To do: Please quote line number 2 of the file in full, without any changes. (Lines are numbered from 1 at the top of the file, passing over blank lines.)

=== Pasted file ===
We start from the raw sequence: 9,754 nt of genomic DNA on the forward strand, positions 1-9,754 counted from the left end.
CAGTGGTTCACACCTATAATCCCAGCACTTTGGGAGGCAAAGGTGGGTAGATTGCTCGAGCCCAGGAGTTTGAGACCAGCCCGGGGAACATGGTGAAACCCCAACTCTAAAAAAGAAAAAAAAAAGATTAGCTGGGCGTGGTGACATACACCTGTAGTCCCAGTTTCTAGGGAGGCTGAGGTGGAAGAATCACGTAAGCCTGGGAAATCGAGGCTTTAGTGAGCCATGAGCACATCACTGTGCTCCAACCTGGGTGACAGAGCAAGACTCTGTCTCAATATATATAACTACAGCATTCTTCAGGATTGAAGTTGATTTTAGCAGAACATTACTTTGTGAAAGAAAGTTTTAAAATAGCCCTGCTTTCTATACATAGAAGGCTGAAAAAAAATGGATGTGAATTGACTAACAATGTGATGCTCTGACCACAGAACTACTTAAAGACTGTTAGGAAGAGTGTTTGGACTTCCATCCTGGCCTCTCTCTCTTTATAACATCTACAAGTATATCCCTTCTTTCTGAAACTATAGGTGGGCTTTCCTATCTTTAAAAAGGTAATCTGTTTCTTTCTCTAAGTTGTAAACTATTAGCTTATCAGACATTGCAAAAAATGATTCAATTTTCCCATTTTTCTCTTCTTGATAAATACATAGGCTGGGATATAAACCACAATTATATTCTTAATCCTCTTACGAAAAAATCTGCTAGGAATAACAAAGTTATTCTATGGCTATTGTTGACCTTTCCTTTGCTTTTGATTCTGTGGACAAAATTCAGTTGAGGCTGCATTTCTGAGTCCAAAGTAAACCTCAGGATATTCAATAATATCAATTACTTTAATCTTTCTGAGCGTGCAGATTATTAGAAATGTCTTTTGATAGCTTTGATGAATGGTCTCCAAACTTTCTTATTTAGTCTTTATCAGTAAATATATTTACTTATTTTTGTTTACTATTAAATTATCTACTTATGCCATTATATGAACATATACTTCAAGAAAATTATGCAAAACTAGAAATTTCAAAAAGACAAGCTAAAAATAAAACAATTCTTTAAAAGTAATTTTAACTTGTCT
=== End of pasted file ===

CAGTGGTTCACACCTATAATCCCAGCACTTTGGGAGGCAAAGGTGGGTAGATTGCTCGAGCCCAGGAGTTTGAGACCAGCCCGGGGAACATGGTGAAACCCCAACTCTAAAAAAGAAAAAAAAAAGATTAGCTGGGCGTGGTGACATACACCTGTAGTCCCAGTTTCTAGGGAGGCTGAGGTGGAAGAATCACGTAAGCCTGGGAAATCGAGGCTTTAGTGAGCCATGAGCACATCACTGTGCTCCAACCTGGGTGACAGAGCAAGACTCTGTCTCAATATATATAACTACAGCATTCTTCAGGATTGAAGTTGATTTTAGCAGAACATTACTTTGTGAAAGAAAGTTTTAAAATAGCCCTGCTTTCTATACATAGAAGGCTGAAAAAAAATGGATGTGAATTGACTAACAATGTGATGCTCTGACCACAGAACTACTTAAAGACTGTTAGGAAGAGTGTTTGGACTTCCATCCTGGCCTCTCTCTCTTTATAACATCTACAAGTATATCCCTTCTTTCTGAAACTATAGGTGGGCTTTCCTATCTTTAAAAAGGTAATCTGTTTCTTTCTCTAAGTTGTAAACTATTAGCTTATCAGACATTGCAAAAAATGATTCAATTTTCCCATTTTTCTCTTCTTGATAAATACATAGGCTGGGATATAAACCACAATTATATTCTTAATCCTCTTACGAAAAAATCTGCTAGGAATAACAAAGTTATTCTATGGCTATTGTTGACCTTTCCTTTGCTTTTGATTCTGTGGACAAAATTCAGTTGAGGCTGCATTTCTGAGTCCAAAGTAAACCTCAGGATATTCAATAATATCAATTACTTTAATCTTTCTGAGCGTGCAGATTATTAGAAATGTCTTTTGATAGCTTTGATGAATGGTCTCCAAACTTTCTTATTTAGTCTTTATCAGTAAATATATTTACTTATTTTTGTTTACTATTAAATTATCTACTTATGCCATTATATGAACATATACTTCAAGAAAATTATGCAAAACTAGAAATTTCAAAAAGACAAGCTAAAAATAAAACAATTCTTTAAAAGTAATTTTAACTTGTCT